Blowout preventers, which are supposed to seal off an oil well in an emergency, must be redesigned to prevent failures like the one last year at BP Plc’s Macondo well in the Gulf of Mexico, according to the final report of a technical panel.
The U.S. government and the energy industry had “misplaced trust” in the ability of blowout preventers to act as fail-safe mechanisms, a committee of the National Academy of Engineering and National Research Council said in a report today. The 57 foot (17 meter) valve systems, which stand atop deep-water wells, weren’t designed or tested for the conditions that existed when the Macondo well exploded, the report found.
A blowout at the Macondo well in April 2010 killed 11 workers aboard Transocean Ltd. (RIG)’s Deepwater Horizon drilling rig off the coast of Louisiana, causing it to sink and resulting in the biggest offshore U.S. oil spill in history. An estimated 4.9 million barrels of crude went into the Gulf while operators fought for 87 days to seal the well.
If the blowout preventer had cut off the flow of oil and gas from the well, the rig might not have sunk and the spill probably would’ve been smaller, the report found.
“It failed to stop the blowout because of its design and operational shortcomings,” the committee reported. “There is an urgent need for those shortcomings to be corrected.”
The 400-ton system built by Cameron International Corp. (CAM) was four years overdue for maintenance and hadn’t been disassembled and refurbished since the Deepwater Horizon was commissioned in 2001, Jason Mathews, a member of a joint U.S. Coast Guard-Interior Department investigative panel, said during an April 6 hearing in Metairie, Louisiana.
Cameron invented blowout preventers in 1922 and “the evolution of this expensive and long-lived piece of equipment appears to have been limited,” according to today’s report. It “was neither designed nor tested for the dynamic conditions that most likely existed at the time that attempts were made to recapture well control” at Macondo.
There’s no industry standard or independent certification for blowout preventers as there is for household circuit breakers, another safety device designed to prevent fires, Roger McCarthy, a panel member and engineer based in Palo Alto, California, said today in a telephone press conference.
More rigor is needed to understand the potential demands on a subsea blowout preventer, Donald Winter, the committee chairman, said in today’s press conference. Engineers need to build in better instrumentation so that operators can identify what’s going on at the wellhead, he said.
“It’s not a matter that’s going to be accomplished in a very short period of time,” Winter said.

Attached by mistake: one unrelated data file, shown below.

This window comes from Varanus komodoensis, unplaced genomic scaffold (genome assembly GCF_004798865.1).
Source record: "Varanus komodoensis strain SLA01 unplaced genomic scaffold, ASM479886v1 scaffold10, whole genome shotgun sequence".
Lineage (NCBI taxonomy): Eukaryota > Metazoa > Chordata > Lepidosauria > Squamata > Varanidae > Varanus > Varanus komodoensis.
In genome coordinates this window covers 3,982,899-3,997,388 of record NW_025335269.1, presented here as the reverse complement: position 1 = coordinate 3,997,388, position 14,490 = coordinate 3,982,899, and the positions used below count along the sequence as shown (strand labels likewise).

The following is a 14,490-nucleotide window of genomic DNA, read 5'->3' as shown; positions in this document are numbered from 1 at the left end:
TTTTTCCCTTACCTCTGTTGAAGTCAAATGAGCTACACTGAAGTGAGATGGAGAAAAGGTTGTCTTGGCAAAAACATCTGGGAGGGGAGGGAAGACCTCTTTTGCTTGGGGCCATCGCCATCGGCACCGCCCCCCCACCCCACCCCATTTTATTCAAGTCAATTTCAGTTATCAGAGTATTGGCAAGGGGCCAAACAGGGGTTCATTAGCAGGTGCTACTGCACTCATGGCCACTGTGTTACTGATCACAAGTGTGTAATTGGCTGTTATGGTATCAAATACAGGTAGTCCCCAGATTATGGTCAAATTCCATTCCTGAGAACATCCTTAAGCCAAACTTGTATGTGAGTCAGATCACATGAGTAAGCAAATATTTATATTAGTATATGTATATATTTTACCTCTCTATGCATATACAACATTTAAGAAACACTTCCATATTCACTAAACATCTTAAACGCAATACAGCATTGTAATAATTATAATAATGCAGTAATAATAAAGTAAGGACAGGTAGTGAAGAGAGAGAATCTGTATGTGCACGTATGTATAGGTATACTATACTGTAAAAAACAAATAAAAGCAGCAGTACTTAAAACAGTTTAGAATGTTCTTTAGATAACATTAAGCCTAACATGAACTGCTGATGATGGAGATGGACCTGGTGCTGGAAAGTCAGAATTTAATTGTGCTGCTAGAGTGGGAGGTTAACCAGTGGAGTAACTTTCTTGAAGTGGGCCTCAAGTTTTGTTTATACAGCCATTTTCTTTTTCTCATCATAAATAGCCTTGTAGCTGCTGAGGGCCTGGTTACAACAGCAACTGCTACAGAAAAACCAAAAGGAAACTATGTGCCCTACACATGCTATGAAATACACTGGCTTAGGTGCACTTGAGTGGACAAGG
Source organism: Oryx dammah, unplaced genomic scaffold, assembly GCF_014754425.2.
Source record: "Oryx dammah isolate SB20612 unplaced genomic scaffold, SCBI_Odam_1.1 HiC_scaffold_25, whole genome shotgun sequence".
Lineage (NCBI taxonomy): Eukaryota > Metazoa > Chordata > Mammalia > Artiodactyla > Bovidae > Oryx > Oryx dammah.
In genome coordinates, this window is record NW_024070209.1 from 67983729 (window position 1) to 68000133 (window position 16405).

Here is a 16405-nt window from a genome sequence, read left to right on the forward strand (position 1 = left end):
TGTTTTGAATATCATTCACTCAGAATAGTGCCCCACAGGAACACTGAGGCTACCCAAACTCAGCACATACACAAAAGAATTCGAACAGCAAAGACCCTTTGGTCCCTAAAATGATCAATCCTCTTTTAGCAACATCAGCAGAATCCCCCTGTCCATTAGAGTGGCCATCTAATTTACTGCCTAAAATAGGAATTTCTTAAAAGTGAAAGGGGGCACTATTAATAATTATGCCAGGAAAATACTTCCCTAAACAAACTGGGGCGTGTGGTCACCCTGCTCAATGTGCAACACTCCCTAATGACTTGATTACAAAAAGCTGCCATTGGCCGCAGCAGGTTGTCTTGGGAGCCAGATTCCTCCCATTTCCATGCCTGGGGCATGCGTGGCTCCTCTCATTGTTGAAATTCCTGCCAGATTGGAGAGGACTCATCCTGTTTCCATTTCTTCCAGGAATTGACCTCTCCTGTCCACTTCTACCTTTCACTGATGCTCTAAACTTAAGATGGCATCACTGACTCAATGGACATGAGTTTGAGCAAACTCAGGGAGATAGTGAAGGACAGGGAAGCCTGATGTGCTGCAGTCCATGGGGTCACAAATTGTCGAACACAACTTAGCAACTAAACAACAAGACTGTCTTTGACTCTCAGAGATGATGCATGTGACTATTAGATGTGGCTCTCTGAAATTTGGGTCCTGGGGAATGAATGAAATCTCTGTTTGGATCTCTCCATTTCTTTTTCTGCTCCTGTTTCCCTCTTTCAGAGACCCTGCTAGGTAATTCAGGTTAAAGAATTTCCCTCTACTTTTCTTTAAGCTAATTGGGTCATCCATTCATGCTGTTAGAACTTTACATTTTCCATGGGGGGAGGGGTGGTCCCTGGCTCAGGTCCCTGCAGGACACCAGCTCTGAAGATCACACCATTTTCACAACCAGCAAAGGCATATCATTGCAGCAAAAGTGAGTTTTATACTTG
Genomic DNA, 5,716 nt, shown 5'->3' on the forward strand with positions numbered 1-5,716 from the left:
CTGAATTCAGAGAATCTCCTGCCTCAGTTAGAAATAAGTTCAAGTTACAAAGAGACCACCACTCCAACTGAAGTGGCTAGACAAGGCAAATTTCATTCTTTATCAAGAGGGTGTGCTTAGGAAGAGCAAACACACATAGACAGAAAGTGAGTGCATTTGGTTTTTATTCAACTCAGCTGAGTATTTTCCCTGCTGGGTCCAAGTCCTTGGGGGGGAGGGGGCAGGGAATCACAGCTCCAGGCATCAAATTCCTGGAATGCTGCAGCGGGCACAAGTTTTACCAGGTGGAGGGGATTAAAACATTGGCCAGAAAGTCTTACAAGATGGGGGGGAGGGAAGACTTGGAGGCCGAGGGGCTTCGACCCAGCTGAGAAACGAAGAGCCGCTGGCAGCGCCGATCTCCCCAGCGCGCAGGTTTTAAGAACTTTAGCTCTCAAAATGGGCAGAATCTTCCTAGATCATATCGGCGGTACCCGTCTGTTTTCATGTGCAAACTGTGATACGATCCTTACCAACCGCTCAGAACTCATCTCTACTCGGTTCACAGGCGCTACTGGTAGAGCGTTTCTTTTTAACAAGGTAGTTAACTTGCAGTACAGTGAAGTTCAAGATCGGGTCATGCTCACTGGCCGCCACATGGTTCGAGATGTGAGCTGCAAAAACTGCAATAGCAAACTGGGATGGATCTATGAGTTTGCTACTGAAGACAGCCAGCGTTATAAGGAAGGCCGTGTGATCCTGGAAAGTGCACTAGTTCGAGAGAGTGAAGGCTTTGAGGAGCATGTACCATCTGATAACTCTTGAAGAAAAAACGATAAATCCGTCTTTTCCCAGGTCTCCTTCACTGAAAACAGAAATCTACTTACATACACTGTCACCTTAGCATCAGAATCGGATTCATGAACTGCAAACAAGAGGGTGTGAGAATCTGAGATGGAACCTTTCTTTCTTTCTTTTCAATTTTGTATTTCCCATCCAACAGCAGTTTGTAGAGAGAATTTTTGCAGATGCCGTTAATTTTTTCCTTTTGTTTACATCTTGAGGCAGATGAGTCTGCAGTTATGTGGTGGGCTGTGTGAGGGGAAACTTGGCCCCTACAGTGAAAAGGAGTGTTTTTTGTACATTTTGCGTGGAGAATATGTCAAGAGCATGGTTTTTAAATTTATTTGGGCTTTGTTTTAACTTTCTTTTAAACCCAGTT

The report, requested by Interior Secretary Ken Salazar, is the latest in a series of three government probes of the disaster. President Barack Obama appointed a commission to investigate the spill and the Coast Guard and Interior Department held their own joint inquiry.
A November 2010 interim report by the same committee issuing today’s findings said key staff overlooked signs of a failed cement plug that led to the blowout. It accused BP, its contractors and federal regulators of weak oversight. Today’s report proposes new procedures and regulation of well design and offshore rigs.
Today’s report “is consistent with the consensus that has emerged from every official investigation,” BP, based in London, said today in an e-mailed statement. “The Deepwater Horizon accident was complex and the result of multiple causes involving multiple parties.”
‘Robust and Reliable’
It also calls for redesign of blowout preventers to allow for “robust and reliable cutting, sealing and separation,” as well as new testing and maintenance procedures.
The government in September 2010 required drillers to have third-party verification that blowout preventers are capable of cutting off pipes, as well as having the ability to remotely close off the valves.
The report “has helped to affirm the tremendous efforts we have made in the last 18 months to raise the bar for safety and oversight of offshore oil and gas operations,” Salazar said in a statement. “The work we have done to implement rigorous new offshore drilling and safety rules and reform offshore regulation and oversight is in line with the recommendations of the committee.”
BP, based in London, won permission on Oct. 21 to resume oil exploration in the Gulf’s deep waters. The company said on July 15 it will use blowout preventers with added equipment to cut off the flow in the event of an emergency in the Gulf.
“There’s been a significant improvement in safety in the Gulf,” Winter said in today’s press conference. “Our concern is whether it is a good first step, or a transient response in the aftermath of the Deepwater Horizon incident.”
Adoption of the committee recommendations would “institutionalize” a higher level of safety, he said.
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